According to the relationship between cure duration and baseline HBsAg, we can conclude that the clinical cure duration is closely related to baseline HBsAg [13,14]. In general, the higher baseline HBsAg, the longer it takes to reach functional cure, which is consistent with the conclusions in [8,10,15].
For the 5 kinetic patterns of HBsAg in uncured patients, we found that there were statistically significant in baseline HBsAg and length of treatment up to January 31, 2019. For baseline of HBeAg, ALT and neutrophils, although current stratified analyses indicated that there was no significant difference between the 5 kinetic patterns (Table 6), we could find a trend from the absolute value of the medians in each pattern, that was, smaller baseline HBeAg/ALT and larger neutrophils might lead to better clinical prognosis. Those may be related to the difference in HBeAg seroconversion rates in patients with different baseline HBsAg during treatment . Note that the safety of Peg-IFN-a treatment for 72–96 weeks has been confirmed  and extending Peg-IFN-a treatment to 72–96 weeks allows more patients to obtain HBsAg clearance . A continue longer treatment is recommended to achieve the desired treatment endpoint except for pattern 2 (Z type) and pattern 5 (Z+W type), in which the therapeutic regime should be timely adjusted to improve the sustained response rate and reduce patients’ medical burden . Furthermore, a prognosis empirical model was roughly proposed and preliminarily tested by the renewed clinical cohort data.
Though the obtained HBsAg kinetic patterns and the proposed prognosis empirical model may provide practical evidence to achieve higher therapeutic goals through continuous interferon treatment, the present study still had certain limitations. For example, as the systemic interferon therapy for CHB has been implemented for a relatively short period in our hospital, the effective sample size was still small, especially the number of functionally cured patients. Thus, we will continue to collect clinical data and obtain more robust kinetic patterns of HBsAg. Furthermore, as the sample size increases, we will consider more potential factors, such as gene stratification, etc. Those will be left to us for future study.
Generally speaking, during the early treatment with Peg-IFN-a, there was a significant positive correlation between functional cure time and baseline HBsAg, and the treatment is conducive to the control of the progress of virus infection, especially in patients with lower baseline HBsAg. The HBsAg level will show several specific kinetic patterns in patients under long-term interferon therapy, and the kinetic patterns are related to patients’ clinical outcome. The continuous decline or decreasing fluctuation of HBsAg means better clinical outcome, even if there was a brief sharp rise or non-response/platform period during the treatment. According to the empirical model, for patients with second (Z type) and fifth (Z+W type) kinds of patterns, we recommend that the therapeutic regime should be timely adjusted to improve the sustained response rate and reduce patients’ medical burden. While for the rest of patterns’ patients, it is recommended to continue treatment for a longer period of time to achieve the desired therapeutic goal.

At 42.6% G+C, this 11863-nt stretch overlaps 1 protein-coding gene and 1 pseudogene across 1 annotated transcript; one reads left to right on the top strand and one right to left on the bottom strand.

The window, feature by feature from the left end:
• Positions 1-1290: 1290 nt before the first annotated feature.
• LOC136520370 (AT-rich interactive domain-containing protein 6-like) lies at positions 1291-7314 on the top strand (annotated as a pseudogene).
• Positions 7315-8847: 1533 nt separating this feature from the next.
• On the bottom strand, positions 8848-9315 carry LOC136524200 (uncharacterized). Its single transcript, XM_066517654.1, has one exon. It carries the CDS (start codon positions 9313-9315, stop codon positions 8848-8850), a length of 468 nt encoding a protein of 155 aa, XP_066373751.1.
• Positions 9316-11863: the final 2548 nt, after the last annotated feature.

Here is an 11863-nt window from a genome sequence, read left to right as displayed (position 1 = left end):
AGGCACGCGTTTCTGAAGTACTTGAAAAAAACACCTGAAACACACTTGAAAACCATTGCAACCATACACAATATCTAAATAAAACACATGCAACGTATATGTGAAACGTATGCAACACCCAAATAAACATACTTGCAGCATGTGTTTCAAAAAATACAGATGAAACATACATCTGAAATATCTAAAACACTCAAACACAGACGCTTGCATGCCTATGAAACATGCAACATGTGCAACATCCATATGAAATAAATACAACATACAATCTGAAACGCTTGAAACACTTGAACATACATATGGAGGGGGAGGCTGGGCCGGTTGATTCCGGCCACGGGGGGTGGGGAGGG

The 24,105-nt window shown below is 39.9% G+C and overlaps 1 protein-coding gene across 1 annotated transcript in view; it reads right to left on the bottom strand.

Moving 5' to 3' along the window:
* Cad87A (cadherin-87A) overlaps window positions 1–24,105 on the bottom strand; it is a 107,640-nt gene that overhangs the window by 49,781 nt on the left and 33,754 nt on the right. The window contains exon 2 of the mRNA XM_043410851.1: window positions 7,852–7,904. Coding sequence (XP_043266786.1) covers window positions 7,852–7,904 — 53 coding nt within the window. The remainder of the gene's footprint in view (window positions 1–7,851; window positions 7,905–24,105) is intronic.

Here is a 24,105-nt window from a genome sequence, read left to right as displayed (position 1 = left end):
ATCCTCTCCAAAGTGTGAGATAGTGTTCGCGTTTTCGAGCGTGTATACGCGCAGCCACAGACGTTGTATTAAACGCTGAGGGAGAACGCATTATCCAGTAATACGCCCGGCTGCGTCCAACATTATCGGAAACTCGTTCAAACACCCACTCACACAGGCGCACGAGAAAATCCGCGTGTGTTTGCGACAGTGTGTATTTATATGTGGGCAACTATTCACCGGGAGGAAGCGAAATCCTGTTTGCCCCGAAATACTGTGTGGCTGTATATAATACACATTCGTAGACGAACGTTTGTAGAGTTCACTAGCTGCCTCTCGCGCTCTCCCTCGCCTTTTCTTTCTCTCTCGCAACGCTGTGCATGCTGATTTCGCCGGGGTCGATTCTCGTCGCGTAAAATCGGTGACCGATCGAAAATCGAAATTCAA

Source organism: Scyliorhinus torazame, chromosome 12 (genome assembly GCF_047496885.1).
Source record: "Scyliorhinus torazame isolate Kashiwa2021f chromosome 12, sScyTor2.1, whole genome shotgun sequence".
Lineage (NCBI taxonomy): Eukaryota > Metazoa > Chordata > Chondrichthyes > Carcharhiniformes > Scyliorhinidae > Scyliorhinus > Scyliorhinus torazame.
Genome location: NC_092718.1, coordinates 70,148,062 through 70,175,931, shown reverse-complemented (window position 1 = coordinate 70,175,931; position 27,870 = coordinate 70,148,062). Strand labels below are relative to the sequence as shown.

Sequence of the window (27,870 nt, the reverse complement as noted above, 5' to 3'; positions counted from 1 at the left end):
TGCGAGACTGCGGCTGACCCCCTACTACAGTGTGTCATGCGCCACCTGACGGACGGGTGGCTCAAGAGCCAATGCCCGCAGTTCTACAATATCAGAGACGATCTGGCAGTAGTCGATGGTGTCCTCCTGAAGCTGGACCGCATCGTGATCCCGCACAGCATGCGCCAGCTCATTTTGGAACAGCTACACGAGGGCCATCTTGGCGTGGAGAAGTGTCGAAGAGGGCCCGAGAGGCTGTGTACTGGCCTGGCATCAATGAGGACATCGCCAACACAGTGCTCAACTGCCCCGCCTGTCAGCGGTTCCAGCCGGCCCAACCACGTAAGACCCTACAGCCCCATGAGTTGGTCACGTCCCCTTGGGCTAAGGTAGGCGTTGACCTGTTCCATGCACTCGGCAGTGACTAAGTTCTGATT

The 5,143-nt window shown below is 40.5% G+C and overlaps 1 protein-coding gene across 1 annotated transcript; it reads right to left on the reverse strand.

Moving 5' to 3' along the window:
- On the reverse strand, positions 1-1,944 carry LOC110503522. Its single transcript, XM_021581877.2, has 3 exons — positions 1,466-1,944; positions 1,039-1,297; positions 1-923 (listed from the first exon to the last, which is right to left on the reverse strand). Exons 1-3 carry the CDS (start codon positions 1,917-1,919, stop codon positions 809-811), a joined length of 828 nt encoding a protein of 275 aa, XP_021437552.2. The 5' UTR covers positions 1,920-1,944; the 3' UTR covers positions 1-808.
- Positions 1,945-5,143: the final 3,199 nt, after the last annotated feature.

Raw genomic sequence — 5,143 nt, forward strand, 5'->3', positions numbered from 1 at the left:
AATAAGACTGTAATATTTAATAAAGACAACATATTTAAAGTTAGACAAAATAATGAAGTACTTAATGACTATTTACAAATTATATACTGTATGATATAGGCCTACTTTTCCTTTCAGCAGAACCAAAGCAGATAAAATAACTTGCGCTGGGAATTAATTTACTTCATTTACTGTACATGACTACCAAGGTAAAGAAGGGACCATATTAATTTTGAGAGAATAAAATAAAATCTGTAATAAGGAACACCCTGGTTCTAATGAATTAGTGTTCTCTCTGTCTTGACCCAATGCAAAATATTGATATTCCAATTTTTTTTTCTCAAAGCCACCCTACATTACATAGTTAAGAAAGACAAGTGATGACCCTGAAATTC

FiguresFigure 1. Illustration of the kinetic patterns of HBsAg in functionally cured patients. (A, C, E) The median time series of daily HBsAg for each pattern. (B, D, F) The median time series of daily change proportions for each pattern. Figure 2. Illustration of the kinetic patterns of HBsAg in uncured patients. (A, C, E, G, I) The median time series of daily HBsAg for each pattern. (B, D, F, H, J) The median time series of daily change proportions for each pattern.
TablesTable 1. Basic information of functionally cured patients. Table 2. The distributions of age, sex, baseline HBsAg for uncured patients. Table 3. Comparison of cure duration between different baseline HBsAg groups (mean±standard deviation). Table 4. Stratified analysis for HBsAg Kinetics of the functionally cured patients. Table 5. Distribution of five clusters from 116 uncured patients. Table 6. Stratified analysis for HBsAg kinetics of the uncured patients. Table 7. Information of 13 new functionally cured patients.